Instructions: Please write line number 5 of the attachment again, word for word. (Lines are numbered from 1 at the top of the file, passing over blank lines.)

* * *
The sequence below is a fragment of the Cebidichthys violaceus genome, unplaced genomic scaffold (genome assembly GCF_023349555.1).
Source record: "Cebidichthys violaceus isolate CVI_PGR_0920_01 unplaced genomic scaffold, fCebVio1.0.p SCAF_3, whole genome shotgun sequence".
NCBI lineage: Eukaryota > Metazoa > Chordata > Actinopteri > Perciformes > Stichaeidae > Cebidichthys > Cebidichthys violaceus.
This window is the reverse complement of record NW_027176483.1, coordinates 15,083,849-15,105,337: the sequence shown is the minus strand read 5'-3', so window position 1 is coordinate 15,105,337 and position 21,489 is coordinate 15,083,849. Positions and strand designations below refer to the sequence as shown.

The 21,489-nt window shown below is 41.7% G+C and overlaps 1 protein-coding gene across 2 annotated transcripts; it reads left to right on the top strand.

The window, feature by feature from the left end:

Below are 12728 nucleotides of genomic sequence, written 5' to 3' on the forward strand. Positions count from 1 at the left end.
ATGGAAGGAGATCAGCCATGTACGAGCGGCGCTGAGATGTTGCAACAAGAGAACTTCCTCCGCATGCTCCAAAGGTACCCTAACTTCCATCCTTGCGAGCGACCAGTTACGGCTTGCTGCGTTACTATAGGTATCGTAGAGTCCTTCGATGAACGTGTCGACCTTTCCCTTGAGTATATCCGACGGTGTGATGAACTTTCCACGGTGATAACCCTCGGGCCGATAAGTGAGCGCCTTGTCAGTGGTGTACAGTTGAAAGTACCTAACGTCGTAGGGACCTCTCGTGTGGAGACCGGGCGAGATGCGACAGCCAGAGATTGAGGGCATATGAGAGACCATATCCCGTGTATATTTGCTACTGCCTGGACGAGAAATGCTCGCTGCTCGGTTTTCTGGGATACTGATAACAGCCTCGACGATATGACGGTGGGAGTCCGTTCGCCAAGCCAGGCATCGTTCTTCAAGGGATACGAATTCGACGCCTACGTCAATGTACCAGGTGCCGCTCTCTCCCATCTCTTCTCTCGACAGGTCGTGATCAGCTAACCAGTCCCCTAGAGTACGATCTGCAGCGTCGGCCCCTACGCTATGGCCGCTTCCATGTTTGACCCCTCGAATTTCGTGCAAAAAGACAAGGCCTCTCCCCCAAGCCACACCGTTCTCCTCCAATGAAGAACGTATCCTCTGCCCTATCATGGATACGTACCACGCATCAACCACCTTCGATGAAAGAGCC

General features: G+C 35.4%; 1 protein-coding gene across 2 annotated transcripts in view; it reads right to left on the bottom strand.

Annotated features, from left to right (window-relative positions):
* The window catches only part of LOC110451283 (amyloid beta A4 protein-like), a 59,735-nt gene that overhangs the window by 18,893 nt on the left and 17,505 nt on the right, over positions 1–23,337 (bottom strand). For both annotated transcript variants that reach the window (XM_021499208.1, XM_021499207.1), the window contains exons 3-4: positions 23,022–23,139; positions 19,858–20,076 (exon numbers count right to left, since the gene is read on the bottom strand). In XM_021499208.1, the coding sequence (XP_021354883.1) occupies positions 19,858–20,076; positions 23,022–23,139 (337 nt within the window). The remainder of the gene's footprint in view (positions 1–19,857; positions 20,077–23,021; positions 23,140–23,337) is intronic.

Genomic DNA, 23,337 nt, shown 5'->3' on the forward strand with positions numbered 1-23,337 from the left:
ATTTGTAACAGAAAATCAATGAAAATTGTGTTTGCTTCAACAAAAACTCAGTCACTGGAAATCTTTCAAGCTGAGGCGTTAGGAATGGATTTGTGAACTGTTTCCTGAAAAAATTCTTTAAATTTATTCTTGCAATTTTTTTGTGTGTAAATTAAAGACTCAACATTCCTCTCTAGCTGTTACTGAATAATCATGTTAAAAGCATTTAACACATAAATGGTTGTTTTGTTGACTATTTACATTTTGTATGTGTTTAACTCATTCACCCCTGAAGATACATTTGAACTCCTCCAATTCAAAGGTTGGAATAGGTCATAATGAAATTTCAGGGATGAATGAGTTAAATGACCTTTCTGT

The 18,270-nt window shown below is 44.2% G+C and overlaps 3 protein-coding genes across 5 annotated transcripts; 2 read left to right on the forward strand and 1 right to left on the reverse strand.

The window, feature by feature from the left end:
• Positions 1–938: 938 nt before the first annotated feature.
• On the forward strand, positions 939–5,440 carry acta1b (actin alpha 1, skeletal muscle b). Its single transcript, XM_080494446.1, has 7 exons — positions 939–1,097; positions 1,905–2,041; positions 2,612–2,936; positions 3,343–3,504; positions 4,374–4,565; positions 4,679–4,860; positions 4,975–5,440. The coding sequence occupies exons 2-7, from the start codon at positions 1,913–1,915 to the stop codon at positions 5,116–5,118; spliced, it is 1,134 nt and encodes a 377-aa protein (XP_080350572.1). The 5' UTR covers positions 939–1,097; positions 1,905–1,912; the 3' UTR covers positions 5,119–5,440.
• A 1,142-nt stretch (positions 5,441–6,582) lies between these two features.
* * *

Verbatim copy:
The 21,489-nt window shown below is 41.7% G+C and overlaps 1 protein-coding gene across 2 annotated transcripts; it reads left to right on the top strand.